There is one marker that is not like the others. The Picket Fence marker is white. It still has two ends, but the fine end is also a felt tip instead of a plastic nib. The brush end is exactly the same as all the other markers.

When you draw with this marker, the like takes a few seconds to appear. The ink must be dry to show up. Here are the same marker tests, but done with the Picket Fence marker on black paper.

I found this color disappointing. The strength of the white is poor. You can see the difference between it and the wording on the paper which was done with a white, Jelly Roll pen. In addition, I would have preferred the plastic nib because it makes a finer line than the felt tip. Finally, waiting for the line to magically appear is annoying. If you‘re looking for a white marker, I don‘t recommend this one.

Keep in mind that these markers contain dye ink which is not light-fast. That means that, while they should be fine to use in a journal or on Zentangles kept in a book away from sunlight, you don‘t want to use them on anything you want to display on the wall permanently. The colors will fade or change from light exposure, over time.

A few of my markers had some issues at first. When I opened a few of them, the fine point fell right out of the end of the marker. While it was interesting to see how the tip was made, it was frustrating to have to put it back together. Some of them had loose plastic nibs. They didn‘t fall out, but they were obviously not all the way in.

Five of the markers in my set arrived dried out. You can see this on the chart that I colored. I wasn‘t too happy about that, but I was able to reactivate them with a few drops of distilled water. There are video tutorials on YouTube showing how to re-activate and refill all different kinds of markers. But here‘s a quick step-by-step:

Use a pair of pliers to remove the fine tip and black end of the marker. Inside you will find the ink reservoir which is fiber in a plastic sheath. To reactivate a dried marker add a FEW (maybe 4-5) drops of distilled water. Then reassemble your pen and store it horizontally for a while to let the water spread throughout the ink reservoir before you use it.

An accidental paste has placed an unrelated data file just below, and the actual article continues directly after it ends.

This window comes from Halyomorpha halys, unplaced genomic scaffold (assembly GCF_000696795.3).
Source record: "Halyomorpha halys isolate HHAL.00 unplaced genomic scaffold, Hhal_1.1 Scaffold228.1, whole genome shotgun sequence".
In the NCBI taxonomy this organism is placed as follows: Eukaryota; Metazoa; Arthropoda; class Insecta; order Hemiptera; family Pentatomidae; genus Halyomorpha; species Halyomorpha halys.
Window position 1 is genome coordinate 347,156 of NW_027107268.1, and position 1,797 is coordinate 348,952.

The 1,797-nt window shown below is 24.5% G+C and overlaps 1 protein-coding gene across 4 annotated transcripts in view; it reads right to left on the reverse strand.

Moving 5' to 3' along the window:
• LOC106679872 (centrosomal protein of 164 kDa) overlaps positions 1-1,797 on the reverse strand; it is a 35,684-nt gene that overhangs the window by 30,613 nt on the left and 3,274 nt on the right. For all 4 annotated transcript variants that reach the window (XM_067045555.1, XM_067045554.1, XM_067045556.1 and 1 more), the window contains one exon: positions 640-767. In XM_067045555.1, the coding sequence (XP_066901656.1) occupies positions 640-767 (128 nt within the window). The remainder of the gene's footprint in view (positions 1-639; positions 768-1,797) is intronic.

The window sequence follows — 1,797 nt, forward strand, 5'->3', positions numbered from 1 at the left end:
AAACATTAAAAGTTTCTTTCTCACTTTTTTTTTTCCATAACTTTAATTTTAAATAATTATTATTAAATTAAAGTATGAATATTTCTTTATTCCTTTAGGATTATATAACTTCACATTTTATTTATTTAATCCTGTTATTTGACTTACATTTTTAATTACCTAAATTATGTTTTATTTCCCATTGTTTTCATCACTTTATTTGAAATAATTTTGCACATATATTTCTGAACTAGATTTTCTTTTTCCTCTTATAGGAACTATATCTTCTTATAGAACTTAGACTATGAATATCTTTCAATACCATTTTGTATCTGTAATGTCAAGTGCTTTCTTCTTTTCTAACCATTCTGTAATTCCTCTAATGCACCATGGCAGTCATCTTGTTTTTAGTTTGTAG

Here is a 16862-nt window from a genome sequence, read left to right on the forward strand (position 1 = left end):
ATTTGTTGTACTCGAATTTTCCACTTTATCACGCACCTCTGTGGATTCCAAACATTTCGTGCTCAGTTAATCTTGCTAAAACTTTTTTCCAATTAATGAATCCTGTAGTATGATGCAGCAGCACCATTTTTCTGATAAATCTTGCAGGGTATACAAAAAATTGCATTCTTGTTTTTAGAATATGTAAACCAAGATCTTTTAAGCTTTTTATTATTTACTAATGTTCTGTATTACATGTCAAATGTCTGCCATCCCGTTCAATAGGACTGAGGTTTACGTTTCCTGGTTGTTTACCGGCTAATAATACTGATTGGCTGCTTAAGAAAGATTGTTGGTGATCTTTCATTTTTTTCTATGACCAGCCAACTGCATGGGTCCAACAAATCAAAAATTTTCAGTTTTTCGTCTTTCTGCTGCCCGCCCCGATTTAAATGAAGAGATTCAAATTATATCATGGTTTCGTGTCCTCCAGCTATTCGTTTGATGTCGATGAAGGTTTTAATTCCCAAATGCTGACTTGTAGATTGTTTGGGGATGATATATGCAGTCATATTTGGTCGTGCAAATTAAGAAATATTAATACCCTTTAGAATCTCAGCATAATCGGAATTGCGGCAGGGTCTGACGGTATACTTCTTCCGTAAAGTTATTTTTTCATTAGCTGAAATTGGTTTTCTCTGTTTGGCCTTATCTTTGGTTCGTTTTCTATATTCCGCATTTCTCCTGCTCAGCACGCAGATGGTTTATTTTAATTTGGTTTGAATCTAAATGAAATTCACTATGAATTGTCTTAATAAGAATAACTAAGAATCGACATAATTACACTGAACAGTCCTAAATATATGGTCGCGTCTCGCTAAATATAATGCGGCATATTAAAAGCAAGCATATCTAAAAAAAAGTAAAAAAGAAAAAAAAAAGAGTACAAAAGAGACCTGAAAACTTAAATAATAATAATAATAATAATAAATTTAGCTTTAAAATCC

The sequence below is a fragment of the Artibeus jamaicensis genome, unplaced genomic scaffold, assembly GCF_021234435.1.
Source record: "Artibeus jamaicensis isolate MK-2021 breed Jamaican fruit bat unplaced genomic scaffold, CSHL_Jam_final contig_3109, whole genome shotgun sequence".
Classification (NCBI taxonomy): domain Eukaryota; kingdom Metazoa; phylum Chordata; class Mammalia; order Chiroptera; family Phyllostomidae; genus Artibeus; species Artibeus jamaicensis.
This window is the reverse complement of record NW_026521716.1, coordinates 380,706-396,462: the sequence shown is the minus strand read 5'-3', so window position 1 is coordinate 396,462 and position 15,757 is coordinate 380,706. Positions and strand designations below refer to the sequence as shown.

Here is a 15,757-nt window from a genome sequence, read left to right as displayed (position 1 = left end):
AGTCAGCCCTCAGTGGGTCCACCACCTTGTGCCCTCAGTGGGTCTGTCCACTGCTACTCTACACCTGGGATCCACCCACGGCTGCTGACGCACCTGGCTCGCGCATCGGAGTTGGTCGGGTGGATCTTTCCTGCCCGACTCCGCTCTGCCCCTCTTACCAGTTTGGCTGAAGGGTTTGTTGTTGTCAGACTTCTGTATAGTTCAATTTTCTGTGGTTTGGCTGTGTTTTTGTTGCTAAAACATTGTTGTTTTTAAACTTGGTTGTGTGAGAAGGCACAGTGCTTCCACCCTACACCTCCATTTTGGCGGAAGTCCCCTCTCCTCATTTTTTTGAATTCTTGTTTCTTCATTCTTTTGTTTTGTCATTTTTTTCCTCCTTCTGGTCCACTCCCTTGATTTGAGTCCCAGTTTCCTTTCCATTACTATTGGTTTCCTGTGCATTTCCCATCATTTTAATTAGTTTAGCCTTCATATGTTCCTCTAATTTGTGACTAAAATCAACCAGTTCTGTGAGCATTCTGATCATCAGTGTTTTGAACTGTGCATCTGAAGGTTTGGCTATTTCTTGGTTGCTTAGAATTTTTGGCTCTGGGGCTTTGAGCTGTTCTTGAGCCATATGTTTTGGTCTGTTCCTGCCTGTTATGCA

If you‘ve used water in your marker several times, and it‘s color is now too light and washed out, you can add a drop or two of stain from a bottle of Distress Stain. (Yes, it works!)

Some of the videos suggest adding some ink from the re-inker, but that might be too much pigment. You would definitely want to add some water to it. Usually re-inkers contain a medium that keeps the ink from drying out quickly. Very often it is glycerin or other sticky chemical, and it‘s not normally in your marker ink. So that‘s another thing to keep in mind if you use re-inkers in your markers.

The best way to keep your markers from drying out is to make sure both caps are completely on and store them horizontally.

Over all, though I really like these markers. The colors are lovely, when the pen is fully inked, it works very well. I love the plastic nib for drawing fine lines, and the brush end is holding up well so far.

Here‘s a tip for you: You probably didn‘t know that you can “replace” a smashed brush tip on your marker. According to Tim Holtz: “simply grab the nib with a paper towel and pull it straight out of the marker. flip the nib over, and reinsert back into the marker with the new nib sticking out (simple as that).”

You can download the most recent Ranger catalog here.

Tim Holtz Distess Markers Tube, Set 61/Pkg - $199.99 retail from the Ranger Ink website

Amazon - $161.42

Dick Blick carries  the spray stain for $4.19 per bottle, the small ink pads for $3.75 - $7.99, and crayons for $11.44. They do not carry the markers.

Jerry‘s Artarama - not listed

Michaels - only in sets of 5, $17.99 per set. They also carry other Tim Holtz® products.

Hobby Lobby - sets of 5, $14.99 per set - sets of 12 - $34.99. They also carry other Tim Holtz® products.

Joann sells individual markers for $2.09, sSets of 5 for $14.99. They also carry other Tim Holtz® products

Note: This year, the distress line is adding Distress Oxide Ink, with the same color names. There is a difference between the Distress Ink and the Distress Oxide Ink. The first is an “all dye” ink. The Oxide is a mixture of pigment and dye inks. The re-inkers for the Oxide inks contains a mixing ball to help mix the two types of ink together. For re-inking your markers you want the DYE INK.